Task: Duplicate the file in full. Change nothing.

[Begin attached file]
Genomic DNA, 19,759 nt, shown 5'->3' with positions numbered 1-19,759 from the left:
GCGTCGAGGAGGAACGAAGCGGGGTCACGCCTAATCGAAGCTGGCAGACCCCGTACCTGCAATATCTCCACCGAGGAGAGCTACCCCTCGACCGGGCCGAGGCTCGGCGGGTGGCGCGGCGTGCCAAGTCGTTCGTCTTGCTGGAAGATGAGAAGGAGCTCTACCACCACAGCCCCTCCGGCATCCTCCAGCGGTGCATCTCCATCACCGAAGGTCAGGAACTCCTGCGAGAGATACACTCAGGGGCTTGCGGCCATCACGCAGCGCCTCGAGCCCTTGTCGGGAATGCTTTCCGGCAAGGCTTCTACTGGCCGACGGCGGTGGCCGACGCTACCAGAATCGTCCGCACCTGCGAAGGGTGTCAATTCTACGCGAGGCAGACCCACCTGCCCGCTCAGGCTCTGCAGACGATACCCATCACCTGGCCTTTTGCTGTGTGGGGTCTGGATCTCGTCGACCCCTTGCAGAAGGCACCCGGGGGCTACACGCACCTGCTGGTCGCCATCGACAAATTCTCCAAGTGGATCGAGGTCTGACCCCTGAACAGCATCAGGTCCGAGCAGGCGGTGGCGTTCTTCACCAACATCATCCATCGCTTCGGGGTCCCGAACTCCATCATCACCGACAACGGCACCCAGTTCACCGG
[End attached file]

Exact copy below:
Genomic DNA, 19,759 nt, shown 5'->3' with positions numbered 1-19,759 from the left:
GCGTCGAGGAGGAACGAAGCGGGGTCACGCCTAATCGAAGCTGGCAGACCCCGTACCTGCAATATCTCCACCGAGGAGAGCTACCCCTCGACCGGGCCGAGGCTCGGCGGGTGGCGCGGCGTGCCAAGTCGTTCGTCTTGCTGGAAGATGAGAAGGAGCTCTACCACCACAGCCCCTCCGGCATCCTCCAGCGGTGCATCTCCATCACCGAAGGTCAGGAACTCCTGCGAGAGATACACTCAGGGGCTTGCGGCCATCACGCAGCGCCTCGAGCCCTTGTCGGGAATGCTTTCCGGCAAGGCTTCTACTGGCCGACGGCGGTGGCCGACGCTACCAGAATCGTCCGCACCTGCGAAGGGTGTCAATTCTACGCGAGGCAGACCCACCTGCCCGCTCAGGCTCTGCAGACGATACCCATCACCTGGCCTTTTGCTGTGTGGGGTCTGGATCTCGTCGACCCCTTGCAGAAGGCACCCGGGGGCTACACGCACCTGCTGGTCGCCATCGACAAATTCTCCAAGTGGATCGAGGTCTGACCCCTGAACAGCATCAGGTCCGAGCAGGCGGTGGCGTTCTTCACCAACATCATCCATCGCTTCGGGGTCCCGAACTCCATCATCACCGACAACGGCACCCAGTTCACCGG